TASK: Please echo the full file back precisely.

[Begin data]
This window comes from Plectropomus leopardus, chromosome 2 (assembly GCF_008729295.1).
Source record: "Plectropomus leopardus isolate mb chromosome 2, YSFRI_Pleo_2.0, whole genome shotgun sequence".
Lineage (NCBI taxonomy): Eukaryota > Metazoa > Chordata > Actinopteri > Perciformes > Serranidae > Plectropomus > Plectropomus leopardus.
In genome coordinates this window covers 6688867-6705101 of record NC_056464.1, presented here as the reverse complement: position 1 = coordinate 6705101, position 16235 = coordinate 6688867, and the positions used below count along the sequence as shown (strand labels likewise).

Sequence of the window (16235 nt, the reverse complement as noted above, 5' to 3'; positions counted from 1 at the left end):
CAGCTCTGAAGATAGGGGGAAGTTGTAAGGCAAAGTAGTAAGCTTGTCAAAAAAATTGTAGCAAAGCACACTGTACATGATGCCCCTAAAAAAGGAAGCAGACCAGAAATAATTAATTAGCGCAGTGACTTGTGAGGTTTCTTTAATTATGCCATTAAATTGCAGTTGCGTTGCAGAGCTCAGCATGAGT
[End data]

This window comes from Plectropomus leopardus, chromosome 2 (assembly GCF_008729295.1).
Source record: "Plectropomus leopardus isolate mb chromosome 2, YSFRI_Pleo_2.0, whole genome shotgun sequence".
Lineage (NCBI taxonomy): Eukaryota > Metazoa > Chordata > Actinopteri > Perciformes > Serranidae > Plectropomus > Plectropomus leopardus.
In genome coordinates this window covers 6688867-6705101 of record NC_056464.1, presented here as the reverse complement: position 1 = coordinate 6705101, position 16235 = coordinate 6688867, and the positions used below count along the sequence as shown (strand labels likewise).

Sequence of the window (16235 nt, the reverse complement as noted above, 5' to 3'; positions counted from 1 at the left end):
CAGCTCTGAAGATAGGGGGAAGTTGTAAGGCAAAGTAGTAAGCTTGTCAAAAAAATTGTAGCAAAGCACACTGTACATGATGCCCCTAAAAAAGGAAGCAGACCAGAAATAATTAATTAGCGCAGTGACTTGTGAGGTTTCTTTAATTATGCCATTAAATTGCAGTTGCGTTGCAGAGCTCAGCATGAGT